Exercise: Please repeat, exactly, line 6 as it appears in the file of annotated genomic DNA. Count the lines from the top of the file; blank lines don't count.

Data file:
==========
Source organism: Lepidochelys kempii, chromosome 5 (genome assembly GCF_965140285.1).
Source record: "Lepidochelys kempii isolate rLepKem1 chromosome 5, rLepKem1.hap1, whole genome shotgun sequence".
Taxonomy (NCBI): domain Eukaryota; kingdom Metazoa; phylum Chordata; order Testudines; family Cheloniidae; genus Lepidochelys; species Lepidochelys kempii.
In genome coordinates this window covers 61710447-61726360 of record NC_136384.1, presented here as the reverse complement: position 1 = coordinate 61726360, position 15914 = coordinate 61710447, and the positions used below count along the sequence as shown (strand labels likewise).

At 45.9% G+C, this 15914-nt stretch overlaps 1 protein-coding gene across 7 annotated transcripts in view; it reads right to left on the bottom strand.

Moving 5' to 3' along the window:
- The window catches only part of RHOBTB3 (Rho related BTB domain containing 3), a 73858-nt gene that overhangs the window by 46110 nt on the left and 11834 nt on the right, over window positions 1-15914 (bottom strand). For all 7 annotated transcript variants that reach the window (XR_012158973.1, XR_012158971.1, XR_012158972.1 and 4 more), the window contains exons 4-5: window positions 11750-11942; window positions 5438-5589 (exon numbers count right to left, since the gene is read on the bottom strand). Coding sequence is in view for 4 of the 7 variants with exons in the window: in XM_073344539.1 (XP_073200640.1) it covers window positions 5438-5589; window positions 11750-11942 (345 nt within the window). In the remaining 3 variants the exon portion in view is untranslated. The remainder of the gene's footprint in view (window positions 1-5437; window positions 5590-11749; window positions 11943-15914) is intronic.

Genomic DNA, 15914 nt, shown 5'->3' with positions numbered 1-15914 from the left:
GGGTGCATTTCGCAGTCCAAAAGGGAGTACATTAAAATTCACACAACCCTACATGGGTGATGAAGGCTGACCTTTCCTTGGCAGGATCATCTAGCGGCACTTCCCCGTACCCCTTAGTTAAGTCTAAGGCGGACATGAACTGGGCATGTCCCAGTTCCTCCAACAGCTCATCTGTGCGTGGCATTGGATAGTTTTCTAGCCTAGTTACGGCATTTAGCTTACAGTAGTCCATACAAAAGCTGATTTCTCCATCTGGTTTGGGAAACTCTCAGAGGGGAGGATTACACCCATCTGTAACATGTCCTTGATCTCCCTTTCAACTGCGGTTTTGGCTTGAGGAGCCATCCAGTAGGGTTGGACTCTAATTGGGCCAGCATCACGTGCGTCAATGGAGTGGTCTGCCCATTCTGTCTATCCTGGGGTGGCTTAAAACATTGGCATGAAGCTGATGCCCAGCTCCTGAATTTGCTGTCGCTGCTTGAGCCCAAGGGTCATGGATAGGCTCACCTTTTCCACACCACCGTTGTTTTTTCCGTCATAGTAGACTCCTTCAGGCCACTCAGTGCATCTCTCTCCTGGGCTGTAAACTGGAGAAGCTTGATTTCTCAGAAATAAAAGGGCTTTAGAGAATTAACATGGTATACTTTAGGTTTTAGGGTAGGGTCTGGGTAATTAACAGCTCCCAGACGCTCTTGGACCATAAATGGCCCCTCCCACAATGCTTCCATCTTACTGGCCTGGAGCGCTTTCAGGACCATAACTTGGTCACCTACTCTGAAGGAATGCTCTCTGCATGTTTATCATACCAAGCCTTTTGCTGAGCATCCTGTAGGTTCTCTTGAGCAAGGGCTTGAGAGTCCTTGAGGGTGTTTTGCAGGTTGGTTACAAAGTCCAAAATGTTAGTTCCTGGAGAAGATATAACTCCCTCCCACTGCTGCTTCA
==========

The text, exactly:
Moving 5' to 3' along the window: